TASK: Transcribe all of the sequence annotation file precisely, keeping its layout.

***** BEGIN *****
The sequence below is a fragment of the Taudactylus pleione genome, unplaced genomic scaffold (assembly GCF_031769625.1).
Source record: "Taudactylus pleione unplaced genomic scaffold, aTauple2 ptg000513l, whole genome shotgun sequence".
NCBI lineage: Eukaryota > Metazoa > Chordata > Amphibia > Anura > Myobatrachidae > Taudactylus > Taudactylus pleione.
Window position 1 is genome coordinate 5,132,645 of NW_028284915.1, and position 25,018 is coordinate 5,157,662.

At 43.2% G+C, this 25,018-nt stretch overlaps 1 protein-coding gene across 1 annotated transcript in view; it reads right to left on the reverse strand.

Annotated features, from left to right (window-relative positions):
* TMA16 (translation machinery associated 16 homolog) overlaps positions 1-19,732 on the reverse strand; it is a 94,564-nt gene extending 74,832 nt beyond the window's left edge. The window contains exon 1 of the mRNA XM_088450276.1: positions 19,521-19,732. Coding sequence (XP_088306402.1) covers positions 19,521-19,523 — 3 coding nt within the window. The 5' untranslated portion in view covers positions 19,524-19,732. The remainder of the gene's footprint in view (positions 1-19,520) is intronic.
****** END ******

The sequence below is a fragment of the Taudactylus pleione genome, unplaced genomic scaffold (assembly GCF_031769625.1).
Source record: "Taudactylus pleione unplaced genomic scaffold, aTauple2 ptg000513l, whole genome shotgun sequence".
NCBI lineage: Eukaryota > Metazoa > Chordata > Amphibia > Anura > Myobatrachidae > Taudactylus > Taudactylus pleione.
Window position 1 is genome coordinate 5,132,645 of NW_028284915.1, and position 25,018 is coordinate 5,157,662.

At 43.2% G+C, this 25,018-nt stretch overlaps 1 protein-coding gene across 1 annotated transcript in view; it reads right to left on the reverse strand.

Annotated features, from left to right (window-relative positions):
* TMA16 (translation machinery associated 16 homolog) overlaps positions 1-19,732 on the reverse strand; it is a 94,564-nt gene extending 74,832 nt beyond the window's left edge. The window contains exon 1 of the mRNA XM_088450276.1: positions 19,521-19,732. Coding sequence (XP_088306402.1) covers positions 19,521-19,523 — 3 coding nt within the window. The 5' untranslated portion in view covers positions 19,524-19,732. The remainder of the gene's footprint in view (positions 1-19,520) is intronic.